Kiva's straw bale greenhouse. Welcome to our straw bale greenhouse. The following page will take you with us on our greenhouse building adventure. We will discuss the process, what worked best and did not work, problems we had, how much time it took to build, and the money spent on the project. Over all we hope that this is a fun and comprehensive look at what we did to make this project come together. The reason that we chose to build a straw bales greenhouse is that both Scott (my building partner) and I would like to get into alternative building as a career and we thought that this would be a good place to start and learn from.
To build a straw bale greenhouse where Kiva can grow chili peppers, tomatoes, and lots of other yummy warm weather plants. The reason we decided to build with straw bale was to gain experience with this material and the great insulative value of it. Scott and I decided to have two of the walls straw bale and the other two wood and glass. Where we live no permits are required for a 10' x 12' greenhouse, so we decided these would be the inside dimensions. To receive optimal year-round sun in our area the glass on the south facing wall is at a 40 degree angle. At the building site there is plenty of morning sun and not much evening sun so we opted to have our east side be glass and our west side be straw bale.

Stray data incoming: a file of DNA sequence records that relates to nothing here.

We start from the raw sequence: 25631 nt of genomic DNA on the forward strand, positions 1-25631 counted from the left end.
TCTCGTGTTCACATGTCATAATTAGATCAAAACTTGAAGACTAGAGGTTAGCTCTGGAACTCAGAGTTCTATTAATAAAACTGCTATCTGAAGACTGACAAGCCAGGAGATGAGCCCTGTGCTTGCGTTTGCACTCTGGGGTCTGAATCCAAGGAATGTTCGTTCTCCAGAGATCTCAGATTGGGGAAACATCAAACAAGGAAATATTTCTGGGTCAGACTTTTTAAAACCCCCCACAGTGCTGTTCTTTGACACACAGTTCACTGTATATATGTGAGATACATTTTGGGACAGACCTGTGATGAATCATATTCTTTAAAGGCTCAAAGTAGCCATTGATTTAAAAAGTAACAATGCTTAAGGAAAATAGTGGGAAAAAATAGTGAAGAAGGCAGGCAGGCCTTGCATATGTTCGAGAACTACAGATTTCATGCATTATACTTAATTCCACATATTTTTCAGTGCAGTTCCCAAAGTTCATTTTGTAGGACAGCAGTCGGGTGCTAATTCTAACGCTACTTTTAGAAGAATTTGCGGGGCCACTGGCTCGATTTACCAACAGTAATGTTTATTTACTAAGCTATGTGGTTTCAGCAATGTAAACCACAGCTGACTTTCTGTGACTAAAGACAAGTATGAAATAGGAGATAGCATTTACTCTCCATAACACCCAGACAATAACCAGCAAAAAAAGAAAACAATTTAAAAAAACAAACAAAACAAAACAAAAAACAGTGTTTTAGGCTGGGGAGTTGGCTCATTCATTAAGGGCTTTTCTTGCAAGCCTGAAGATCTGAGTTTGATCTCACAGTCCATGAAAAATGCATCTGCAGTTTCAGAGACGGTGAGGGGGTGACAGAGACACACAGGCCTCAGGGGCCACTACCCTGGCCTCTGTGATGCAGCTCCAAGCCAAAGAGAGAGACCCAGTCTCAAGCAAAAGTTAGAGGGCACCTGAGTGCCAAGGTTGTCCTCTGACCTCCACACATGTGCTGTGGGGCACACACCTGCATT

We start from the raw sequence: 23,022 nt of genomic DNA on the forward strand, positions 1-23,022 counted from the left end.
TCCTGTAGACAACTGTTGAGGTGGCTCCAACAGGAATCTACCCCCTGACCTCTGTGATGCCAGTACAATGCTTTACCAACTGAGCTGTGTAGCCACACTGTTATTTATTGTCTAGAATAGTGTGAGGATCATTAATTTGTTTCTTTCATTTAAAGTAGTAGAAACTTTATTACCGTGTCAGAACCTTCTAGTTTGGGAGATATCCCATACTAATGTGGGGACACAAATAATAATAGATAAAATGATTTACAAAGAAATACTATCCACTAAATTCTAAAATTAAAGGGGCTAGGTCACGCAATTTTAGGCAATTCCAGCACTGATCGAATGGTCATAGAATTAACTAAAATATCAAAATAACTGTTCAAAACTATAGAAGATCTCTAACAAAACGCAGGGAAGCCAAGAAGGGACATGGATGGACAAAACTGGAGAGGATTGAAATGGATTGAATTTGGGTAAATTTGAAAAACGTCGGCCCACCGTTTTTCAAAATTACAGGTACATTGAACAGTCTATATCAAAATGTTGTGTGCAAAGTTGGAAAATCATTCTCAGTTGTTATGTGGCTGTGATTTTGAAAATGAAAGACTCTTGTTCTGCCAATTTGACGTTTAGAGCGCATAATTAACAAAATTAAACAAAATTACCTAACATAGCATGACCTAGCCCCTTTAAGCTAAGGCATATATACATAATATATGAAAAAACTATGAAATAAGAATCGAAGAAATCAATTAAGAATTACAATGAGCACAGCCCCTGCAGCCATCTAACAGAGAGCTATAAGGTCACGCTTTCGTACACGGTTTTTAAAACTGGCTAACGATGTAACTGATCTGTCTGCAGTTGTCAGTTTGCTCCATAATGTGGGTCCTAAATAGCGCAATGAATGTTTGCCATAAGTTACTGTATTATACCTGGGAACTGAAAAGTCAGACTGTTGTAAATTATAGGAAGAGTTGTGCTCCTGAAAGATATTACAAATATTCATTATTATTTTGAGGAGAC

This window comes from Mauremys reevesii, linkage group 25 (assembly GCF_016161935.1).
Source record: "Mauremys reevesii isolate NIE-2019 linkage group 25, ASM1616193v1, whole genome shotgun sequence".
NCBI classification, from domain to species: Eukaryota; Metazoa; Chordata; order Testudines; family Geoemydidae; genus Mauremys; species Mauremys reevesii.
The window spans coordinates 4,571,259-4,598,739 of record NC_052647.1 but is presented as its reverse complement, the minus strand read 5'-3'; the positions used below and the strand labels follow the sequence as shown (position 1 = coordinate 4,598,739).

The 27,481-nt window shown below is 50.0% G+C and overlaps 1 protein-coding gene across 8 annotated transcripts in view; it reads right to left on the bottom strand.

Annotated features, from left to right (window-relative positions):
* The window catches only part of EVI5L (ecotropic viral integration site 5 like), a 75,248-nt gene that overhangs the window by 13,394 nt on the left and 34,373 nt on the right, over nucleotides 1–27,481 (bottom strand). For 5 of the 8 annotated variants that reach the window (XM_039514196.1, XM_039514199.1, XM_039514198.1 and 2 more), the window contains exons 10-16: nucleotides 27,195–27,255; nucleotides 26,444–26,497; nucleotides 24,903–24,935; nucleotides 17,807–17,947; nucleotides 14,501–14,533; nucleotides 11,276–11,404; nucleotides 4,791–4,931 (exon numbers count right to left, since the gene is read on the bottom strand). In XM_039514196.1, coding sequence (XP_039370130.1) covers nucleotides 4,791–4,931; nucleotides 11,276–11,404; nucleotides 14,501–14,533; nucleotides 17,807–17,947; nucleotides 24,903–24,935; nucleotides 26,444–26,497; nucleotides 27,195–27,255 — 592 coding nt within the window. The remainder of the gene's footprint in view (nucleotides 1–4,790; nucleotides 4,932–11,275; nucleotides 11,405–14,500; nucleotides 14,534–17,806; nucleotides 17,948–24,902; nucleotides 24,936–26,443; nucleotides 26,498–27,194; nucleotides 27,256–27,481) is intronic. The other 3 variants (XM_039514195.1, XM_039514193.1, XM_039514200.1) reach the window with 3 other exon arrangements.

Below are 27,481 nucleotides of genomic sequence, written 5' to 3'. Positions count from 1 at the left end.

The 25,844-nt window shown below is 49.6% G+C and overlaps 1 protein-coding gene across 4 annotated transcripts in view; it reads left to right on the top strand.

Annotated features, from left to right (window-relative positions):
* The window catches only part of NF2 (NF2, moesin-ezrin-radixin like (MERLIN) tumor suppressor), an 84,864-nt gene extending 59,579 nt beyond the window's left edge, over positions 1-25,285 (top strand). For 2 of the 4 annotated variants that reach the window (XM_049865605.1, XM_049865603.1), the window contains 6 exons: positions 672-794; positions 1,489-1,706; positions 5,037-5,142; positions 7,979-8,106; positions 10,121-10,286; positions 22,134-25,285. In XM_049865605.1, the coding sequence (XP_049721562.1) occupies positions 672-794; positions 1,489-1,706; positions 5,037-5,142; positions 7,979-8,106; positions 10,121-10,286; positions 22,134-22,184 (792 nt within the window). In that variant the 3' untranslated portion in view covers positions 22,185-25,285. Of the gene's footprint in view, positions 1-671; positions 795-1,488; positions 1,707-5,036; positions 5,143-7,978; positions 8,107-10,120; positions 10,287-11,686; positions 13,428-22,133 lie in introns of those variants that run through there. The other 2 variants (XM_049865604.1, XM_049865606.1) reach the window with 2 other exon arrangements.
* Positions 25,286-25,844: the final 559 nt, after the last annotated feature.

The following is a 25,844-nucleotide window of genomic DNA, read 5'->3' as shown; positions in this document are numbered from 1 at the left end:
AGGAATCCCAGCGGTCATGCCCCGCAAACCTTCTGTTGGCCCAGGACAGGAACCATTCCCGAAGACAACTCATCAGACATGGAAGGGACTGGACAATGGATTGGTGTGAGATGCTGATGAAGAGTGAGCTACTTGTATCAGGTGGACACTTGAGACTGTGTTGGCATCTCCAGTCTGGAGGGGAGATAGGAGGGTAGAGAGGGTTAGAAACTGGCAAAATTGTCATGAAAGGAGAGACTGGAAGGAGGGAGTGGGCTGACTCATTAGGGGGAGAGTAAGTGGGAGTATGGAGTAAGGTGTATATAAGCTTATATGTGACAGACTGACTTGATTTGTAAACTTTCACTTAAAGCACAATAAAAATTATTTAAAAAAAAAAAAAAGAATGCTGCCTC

Service learning as a teaching method combines community service with academic instruction that focuses on critical, reflective thinking and civic responsibility. Service learning programs involve students in organized community service that addresses local and global needs, while developing their academic skills, sense of civic responsibility, and commitment to the community. Internships offer ways individuals can learn from valuable work experiences while also contributing to the host's mission.